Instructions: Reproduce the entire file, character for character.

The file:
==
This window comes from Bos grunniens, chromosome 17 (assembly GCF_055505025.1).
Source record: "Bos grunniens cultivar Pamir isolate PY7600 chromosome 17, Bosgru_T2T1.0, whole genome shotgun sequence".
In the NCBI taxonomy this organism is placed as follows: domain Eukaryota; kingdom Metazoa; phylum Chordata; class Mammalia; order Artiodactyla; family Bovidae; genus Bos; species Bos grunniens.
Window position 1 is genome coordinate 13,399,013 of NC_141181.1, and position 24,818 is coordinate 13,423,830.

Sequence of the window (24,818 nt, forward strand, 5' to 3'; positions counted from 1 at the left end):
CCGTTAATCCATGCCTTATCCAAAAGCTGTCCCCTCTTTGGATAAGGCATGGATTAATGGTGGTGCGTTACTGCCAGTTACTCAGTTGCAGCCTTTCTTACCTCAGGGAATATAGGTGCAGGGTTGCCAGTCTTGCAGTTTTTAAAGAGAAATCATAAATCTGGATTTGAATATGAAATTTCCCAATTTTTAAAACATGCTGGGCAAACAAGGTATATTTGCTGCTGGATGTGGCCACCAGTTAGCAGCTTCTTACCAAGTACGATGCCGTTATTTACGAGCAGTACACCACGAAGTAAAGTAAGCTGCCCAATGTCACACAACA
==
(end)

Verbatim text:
This window comes from Bos grunniens, chromosome 17 (assembly GCF_055505025.1).
Source record: "Bos grunniens cultivar Pamir isolate PY7600 chromosome 17, Bosgru_T2T1.0, whole genome shotgun sequence".
In the NCBI taxonomy this organism is placed as follows: domain Eukaryota; kingdom Metazoa; phylum Chordata; class Mammalia; order Artiodactyla; family Bovidae; genus Bos; species Bos grunniens.
Window position 1 is genome coordinate 13,399,013 of NC_141181.1, and position 24,818 is coordinate 13,423,830.

Sequence of the window (24,818 nt, forward strand, 5' to 3'; positions counted from 1 at the left end):
CCGTTAATCCATGCCTTATCCAAAAGCTGTCCCCTCTTTGGATAAGGCATGGATTAATGGTGGTGCGTTACTGCCAGTTACTCAGTTGCAGCCTTTCTTACCTCAGGGAATATAGGTGCAGGGTTGCCAGTCTTGCAGTTTTTAAAGAGAAATCATAAATCTGGATTTGAATATGAAATTTCCCAATTTTTAAAACATGCTGGGCAAACAAGGTATATTTGCTGCTGGATGTGGCCACCAGTTAGCAGCTTCTTACCAAGTACGATGCCGTTATTTACGAGCAGTACACCACGAAGTAAAGTAAGCTGCCCAATGTCACACAACA